The Corporate Insolvency Resolution Process has been extended by 105 days, after considering the time lost from the EoI till the date for annulment of the approved resolution plan. The RP and the Committee of Creditors has been reinstated, to ensure the company is a going concern. “We will be going for a fresh EoI,” said S V Ramkumar, the RP. “We will also try to reach out to a few investors who earlier showed interest.”
Order and later
According to the NCLT order, with Ingen not infusing the required amount even after repeated orders, the RP had (last month) informed it there was no second resolution plan complying with the mandate but there was interest from investors to propose more, if one more chance was given, extending the CIRP period.
The RP received e-mails from Divi’s Laboratories, Gland Celsus Biochemicals and Fidelity Trading. And, he has said, oral enquiries from ART Capital (India), Everstone Group, Aion Capital, Piramal Capital and Finquest Group, all expressing interest in proposing new resolution plans.
The NCLT had earlier directed Ingen to pay a third of the amount due to the financial creditors, of Rs 334 crore, in a fixed period. This was not done. The resolution plan for Ingen was approved by the NCLT on September 17, 2018, under the Insolvency and Bankruptcy Code. It was to pay the amount in 30 days and settle with the consortium of 24 banks that had lent Rs 3,200 crore.
Issuing the order to nullify the earlier approval, the NCLT nench of B S V Prakash Kumar and S Vijayaraghavan said: “The reason for arriving at this conclusion is that it is a company doing wonderful business and providing life to 1,500 employee families, and contributing wealth to the nation…Beside this, according to the plan, it would offset the debt liability by paying not less than 30-40 per cent of its liability if restructuring was taking place.” Earlier, analysts had said one issue for investors was to augment the capacity faster at the US drug regulator’s approved facility the firm has in Tamil Nadu. Another was the valuation at which the bidders would get the facility, considering the size of debt.
It was felt by some that with the US regulator tightening its regulations, getting a pre-approved plant with capacity which could be put to use without much delay would be an attraction to companies
looking for backward integration.
The NCLT had earlier given the RP at Orchid Pharma more time after it was told representatives from US-based Ingen wanted to come to India and discuss the issues around the resolution plan. Ingen had alleged a difference between the assets they had been shown and the actual situation on ground. The allegation was denied by the RP. For Ingen, this would now be its second unsuccessful bid for Orchid. The private equity investor’s earlier bid, lower than the liquidation value of Orchid, was almost thrown out by the CoC. Ingen later offered to pay Rs 100 crore more than the liquidation value and this was subsequently approved by the panel, and then by the NCLT.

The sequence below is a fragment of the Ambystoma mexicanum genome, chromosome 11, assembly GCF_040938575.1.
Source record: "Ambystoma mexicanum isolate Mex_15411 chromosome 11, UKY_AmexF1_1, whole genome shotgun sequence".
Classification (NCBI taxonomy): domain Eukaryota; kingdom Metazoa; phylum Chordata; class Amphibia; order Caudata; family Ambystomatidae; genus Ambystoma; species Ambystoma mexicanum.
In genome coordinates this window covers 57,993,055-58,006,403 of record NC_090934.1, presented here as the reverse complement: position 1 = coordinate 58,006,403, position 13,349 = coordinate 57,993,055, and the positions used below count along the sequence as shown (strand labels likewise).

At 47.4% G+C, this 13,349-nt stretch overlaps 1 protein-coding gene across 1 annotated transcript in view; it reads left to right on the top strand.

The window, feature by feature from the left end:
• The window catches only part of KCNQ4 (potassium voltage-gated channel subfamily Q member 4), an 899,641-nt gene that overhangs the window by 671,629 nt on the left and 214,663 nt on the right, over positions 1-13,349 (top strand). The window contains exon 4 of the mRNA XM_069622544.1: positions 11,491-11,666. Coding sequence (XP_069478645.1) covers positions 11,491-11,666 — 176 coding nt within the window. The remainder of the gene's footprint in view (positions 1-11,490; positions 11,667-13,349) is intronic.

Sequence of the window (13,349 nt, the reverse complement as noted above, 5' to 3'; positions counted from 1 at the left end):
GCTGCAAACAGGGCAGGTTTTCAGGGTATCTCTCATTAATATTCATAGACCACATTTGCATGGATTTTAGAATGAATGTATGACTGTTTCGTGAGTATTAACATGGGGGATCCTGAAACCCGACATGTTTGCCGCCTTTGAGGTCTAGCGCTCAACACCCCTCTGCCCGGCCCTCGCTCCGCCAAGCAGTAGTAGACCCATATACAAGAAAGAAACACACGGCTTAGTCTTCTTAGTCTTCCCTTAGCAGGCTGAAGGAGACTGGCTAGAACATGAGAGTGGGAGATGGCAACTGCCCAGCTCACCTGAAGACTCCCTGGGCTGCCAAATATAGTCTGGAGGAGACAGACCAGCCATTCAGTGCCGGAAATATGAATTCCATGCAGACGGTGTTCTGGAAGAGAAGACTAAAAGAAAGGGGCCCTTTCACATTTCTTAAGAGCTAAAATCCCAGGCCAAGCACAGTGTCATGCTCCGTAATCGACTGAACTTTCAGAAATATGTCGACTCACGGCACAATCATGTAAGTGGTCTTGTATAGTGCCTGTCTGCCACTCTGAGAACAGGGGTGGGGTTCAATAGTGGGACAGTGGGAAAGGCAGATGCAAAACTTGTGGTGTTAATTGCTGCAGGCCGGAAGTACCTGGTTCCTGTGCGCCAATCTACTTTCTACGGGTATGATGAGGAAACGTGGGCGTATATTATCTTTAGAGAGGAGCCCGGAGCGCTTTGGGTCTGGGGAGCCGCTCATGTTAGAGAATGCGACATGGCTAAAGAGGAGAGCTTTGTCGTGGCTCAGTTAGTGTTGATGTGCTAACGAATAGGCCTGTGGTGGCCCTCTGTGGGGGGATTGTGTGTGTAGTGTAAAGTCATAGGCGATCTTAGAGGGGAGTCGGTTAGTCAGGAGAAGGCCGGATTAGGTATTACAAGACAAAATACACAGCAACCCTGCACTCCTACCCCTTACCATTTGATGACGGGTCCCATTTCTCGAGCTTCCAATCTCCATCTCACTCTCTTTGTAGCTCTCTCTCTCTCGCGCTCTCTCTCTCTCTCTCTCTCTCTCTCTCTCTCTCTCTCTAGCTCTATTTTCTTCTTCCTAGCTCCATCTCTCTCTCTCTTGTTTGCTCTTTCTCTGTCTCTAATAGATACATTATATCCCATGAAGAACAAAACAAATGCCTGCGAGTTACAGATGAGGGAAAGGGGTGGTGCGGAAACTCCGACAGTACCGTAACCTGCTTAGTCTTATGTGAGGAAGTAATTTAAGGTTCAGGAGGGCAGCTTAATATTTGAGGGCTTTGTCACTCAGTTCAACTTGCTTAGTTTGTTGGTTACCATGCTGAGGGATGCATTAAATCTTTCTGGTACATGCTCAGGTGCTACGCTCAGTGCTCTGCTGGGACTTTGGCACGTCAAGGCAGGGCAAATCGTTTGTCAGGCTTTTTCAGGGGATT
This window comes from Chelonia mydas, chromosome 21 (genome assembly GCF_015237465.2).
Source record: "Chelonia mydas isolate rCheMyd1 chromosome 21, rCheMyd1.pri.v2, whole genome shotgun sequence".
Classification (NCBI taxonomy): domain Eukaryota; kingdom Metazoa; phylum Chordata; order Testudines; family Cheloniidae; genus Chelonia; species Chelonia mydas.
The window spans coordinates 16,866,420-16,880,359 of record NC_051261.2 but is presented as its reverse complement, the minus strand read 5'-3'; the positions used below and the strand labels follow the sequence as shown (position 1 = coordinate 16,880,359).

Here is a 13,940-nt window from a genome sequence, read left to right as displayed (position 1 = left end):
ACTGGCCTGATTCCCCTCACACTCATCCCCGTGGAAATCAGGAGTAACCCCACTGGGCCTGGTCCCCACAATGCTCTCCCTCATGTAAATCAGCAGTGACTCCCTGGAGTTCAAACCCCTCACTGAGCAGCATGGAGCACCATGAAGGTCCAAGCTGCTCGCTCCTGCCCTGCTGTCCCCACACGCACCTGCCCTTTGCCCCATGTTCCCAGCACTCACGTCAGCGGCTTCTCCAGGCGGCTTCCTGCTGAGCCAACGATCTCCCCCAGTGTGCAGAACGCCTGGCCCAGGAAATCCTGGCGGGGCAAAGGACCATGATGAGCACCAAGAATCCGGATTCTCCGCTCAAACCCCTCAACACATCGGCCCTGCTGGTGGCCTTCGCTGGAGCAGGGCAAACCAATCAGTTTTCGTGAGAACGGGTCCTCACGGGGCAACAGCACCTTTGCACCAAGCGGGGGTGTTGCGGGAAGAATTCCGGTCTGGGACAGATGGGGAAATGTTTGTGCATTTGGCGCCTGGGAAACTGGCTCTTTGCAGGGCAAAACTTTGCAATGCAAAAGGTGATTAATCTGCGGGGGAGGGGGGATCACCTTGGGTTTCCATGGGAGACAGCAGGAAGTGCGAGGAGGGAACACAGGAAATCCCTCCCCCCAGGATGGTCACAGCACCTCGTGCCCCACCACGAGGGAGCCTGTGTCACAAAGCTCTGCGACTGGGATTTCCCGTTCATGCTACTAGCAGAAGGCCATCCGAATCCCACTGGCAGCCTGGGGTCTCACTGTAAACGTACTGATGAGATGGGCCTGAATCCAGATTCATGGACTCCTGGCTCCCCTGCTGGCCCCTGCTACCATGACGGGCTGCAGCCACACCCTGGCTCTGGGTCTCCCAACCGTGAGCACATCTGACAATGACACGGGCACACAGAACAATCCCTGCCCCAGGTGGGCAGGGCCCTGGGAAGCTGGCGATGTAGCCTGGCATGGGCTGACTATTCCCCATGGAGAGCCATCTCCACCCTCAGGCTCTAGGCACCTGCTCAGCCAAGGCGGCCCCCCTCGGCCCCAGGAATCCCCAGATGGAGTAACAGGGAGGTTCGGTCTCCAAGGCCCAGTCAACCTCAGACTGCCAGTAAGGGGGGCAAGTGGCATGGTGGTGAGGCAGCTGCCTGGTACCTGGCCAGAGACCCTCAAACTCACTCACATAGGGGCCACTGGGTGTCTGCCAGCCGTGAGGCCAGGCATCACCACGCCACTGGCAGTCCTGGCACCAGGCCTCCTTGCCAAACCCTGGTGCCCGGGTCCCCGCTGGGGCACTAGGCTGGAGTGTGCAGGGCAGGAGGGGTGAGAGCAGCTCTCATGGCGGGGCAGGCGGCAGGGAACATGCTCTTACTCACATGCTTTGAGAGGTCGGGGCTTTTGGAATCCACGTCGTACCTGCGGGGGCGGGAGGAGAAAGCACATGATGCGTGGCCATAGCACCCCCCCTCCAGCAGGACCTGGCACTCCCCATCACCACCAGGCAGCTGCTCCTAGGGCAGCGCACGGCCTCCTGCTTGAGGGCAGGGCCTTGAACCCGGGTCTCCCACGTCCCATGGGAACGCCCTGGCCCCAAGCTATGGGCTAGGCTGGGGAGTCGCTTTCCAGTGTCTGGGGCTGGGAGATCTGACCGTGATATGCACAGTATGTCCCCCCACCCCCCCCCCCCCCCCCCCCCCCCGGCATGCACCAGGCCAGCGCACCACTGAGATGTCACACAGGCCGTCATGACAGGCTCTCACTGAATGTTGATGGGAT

Orchid Chemicals & Pharmaceuticals, now Orchid Pharma, was established in 1992 as an export-oriented unit. It had a strong presence in cephalosporin antibiotic APIs, oral finished dosage formulations, generic injectables, carbapenem and penicillin formulations, and non-penicillin and non-cephalosporin medicines.
In 2008, there were reports of a takeover threat from Ranbaxy Group, through its Solrex Pharmaceuticals arm. The firm had sold its generic injectables business to Hospira Healthcare, a US-based company that was later acquired by Pfizer in 2009 for $400 million. In August 2012, the firm announced the sale of its carbapenem and penicillin API manufacturing facility in Aurangabad, with the related R&D unit in Chennai, and product pipeline to Hospira for $200 million (Rs 1,150 crore then).
It now, according to the website, has a generics oral formulations facility at Irungattukottai and an oral non-cephalosporin and oral cephalosporin formulations facility at another suburb, Alathur.
The NCLT had issued an order to appoint an RP to take charge of the management with effect from August 17, 2017. This was on a petition filed by an operational creditor, Lakshmi Vilas Bank. The company was among the 28 large corporate defaulters in the Reserve Bank’s second list in this regard for banks to take action, then referred to the NCLT.
With inputs from Aashish Aryan